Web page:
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9/26/2014  |   4:30 PM - 6:00 PM   |  

Ophthalmologic Findings in Patients with Cytomegalovirus-Induced Sensorineural Hearing Loss

Introduction: Cytomegalovirus (CMV) is the most common congenital viral infection in the United States affecting 30-40,000 neonates annually. The most common disability from congenital CMV infection is sensorineural hearing loss (SNHL), but patients can also experience neurodevelopmental delay and ophthalmologic sequelae. Recent evidence suggests that SNHL due to congenital CMV may be more common than previously thought. There is no consensus on ophthalmologic screening of patients with CMV-induced SNHL. This study looks at the ophthalmologic findings in patients with CMV-induced SNHL. Methods: A retrospective review of the charts of children 3 years and younger who presented to one otolaryngologist between May 2008 and September 2013 with SNHL was performed. Eighty-three of 111 children underwent CMV testing, imaging and genetic evaluation. Twenty-five (30%) patients were diagnosed with confirmed or probable CMV-induced SNHL. Results: Sixteen (64%) patients underwent ophthalmologic examination. All sixteen had normal in-office examinations without evidence of active or prior chorioretinitis or optic atrophy. Age at time of examination ranged from 2 months to 5 years. All but one patient had normal visual behavior (fixation or optotype acuity) for age. One patient had intermittent strabismus that improved with time and glasses wear. One patient had poor visual behavior secondary to cortical visual impairment and a large-angle exotropia. Conclusion: Severe bilateral vision impairment secondary to CMV is most commonly caused by optic atrophy and cortical visual impairment. Retinal scarring and strabismus can also lead to vision loss in patients with congenital CMV. This review of 16 patients who presented for evaluation of CMV-induced SNHL found only one patient with visual loss secondary to CMV. Given reports of late-onset of chorioretinitis and the known risk of progressive SNHL, parents should be advised of these risks and followed over time.

Marielle Young (Primary Presenter,Author), marielle.young@hsc.utah.edu;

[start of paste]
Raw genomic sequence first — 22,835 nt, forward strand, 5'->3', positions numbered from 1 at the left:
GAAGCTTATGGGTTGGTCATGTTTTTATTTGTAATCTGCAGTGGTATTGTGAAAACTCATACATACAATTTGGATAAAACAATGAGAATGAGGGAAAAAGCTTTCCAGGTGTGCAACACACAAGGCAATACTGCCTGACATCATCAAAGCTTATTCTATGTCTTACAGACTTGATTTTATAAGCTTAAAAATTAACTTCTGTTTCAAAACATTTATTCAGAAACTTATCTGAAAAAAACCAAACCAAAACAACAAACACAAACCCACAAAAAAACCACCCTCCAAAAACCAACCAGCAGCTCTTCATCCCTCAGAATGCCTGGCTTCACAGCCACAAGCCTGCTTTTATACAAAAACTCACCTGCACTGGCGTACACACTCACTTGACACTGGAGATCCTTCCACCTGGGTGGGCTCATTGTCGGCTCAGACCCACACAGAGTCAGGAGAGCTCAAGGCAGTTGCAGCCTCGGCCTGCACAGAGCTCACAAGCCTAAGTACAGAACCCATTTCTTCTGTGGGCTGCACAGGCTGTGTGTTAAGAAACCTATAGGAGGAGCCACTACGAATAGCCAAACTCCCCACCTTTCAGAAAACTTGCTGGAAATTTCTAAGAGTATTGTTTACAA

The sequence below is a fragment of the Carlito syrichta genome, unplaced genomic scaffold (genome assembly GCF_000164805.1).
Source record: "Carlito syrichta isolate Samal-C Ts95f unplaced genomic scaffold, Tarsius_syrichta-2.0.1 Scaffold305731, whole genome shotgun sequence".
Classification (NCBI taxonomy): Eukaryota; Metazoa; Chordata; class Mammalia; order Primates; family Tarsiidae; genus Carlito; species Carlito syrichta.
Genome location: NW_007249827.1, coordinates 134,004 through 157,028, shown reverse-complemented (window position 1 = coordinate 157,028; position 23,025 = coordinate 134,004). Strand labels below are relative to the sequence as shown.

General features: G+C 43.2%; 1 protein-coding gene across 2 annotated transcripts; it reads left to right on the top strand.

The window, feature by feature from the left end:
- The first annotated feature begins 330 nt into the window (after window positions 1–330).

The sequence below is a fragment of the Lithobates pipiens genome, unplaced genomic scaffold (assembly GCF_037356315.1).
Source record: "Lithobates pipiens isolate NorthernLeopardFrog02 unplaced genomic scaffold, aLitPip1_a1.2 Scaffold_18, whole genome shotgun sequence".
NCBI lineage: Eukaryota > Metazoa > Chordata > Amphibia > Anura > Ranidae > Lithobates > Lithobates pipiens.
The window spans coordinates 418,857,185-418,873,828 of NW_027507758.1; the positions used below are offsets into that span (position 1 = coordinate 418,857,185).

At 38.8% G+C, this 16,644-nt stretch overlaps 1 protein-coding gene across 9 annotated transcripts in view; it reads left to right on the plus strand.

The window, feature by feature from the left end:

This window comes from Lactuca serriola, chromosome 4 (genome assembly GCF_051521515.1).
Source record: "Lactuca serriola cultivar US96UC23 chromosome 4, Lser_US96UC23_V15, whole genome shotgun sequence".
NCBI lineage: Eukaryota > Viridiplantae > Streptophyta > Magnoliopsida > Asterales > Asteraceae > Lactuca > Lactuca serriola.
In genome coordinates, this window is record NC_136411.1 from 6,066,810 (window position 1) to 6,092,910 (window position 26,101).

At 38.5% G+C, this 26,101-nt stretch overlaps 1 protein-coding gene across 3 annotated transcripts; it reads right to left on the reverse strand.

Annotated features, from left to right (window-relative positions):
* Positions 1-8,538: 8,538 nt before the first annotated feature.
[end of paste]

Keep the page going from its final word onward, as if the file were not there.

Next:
Marielle Young graduated from Yale University with a dual degree in History and International Studies. A native of Salt Lake City, she returned to pursue a medical degree at the University of Utah School of Medicine. She went on to complete ophthalmology residency training at the University of California, San Francisco and a fellowship in pediatric ophthalmology and adult strabismus at the Children’s Hospital Boston where she was a Heed Fellow. Her academic interests include the study of amblyopia and infantile cataracts.


Financial - No relevant financial relationship exist.

Nonfinancial - No relevant nonfinancial relationship exist.

Robert Hoffman (Author), robert.hoffman@hsc.utah.edu;
Robert O. Hoffman is Chief of the Division of Pediatric Ophthalmology and Eye Muscle Disorders. Dr. Hoffman has special interests in retinopathy of prematurity, ocular problems associated with genetics, craniofacial disorders, cataracts in infants and children and complicated strabismus.

Albert Park (Author), albert.park@imail.org;
Albert Park, MD, serves as the section chief of pediatric otolaryngology and professor within the Department of Surgery and the Department of Pediatrics at the University of Utah. Dr. Park obtained his MD at the Washington University School of Medicine. He then completed his residency training at Loyola University Medical Center and pediatric otolaryngology fellowship training at the Hospital for Sick Children in Toronto, Canada. His primary research interest focuses on understanding the pathophysiology of congenital cytomegalovirus (CMV) induced hearing loss and developing novel assays for diagnosis.

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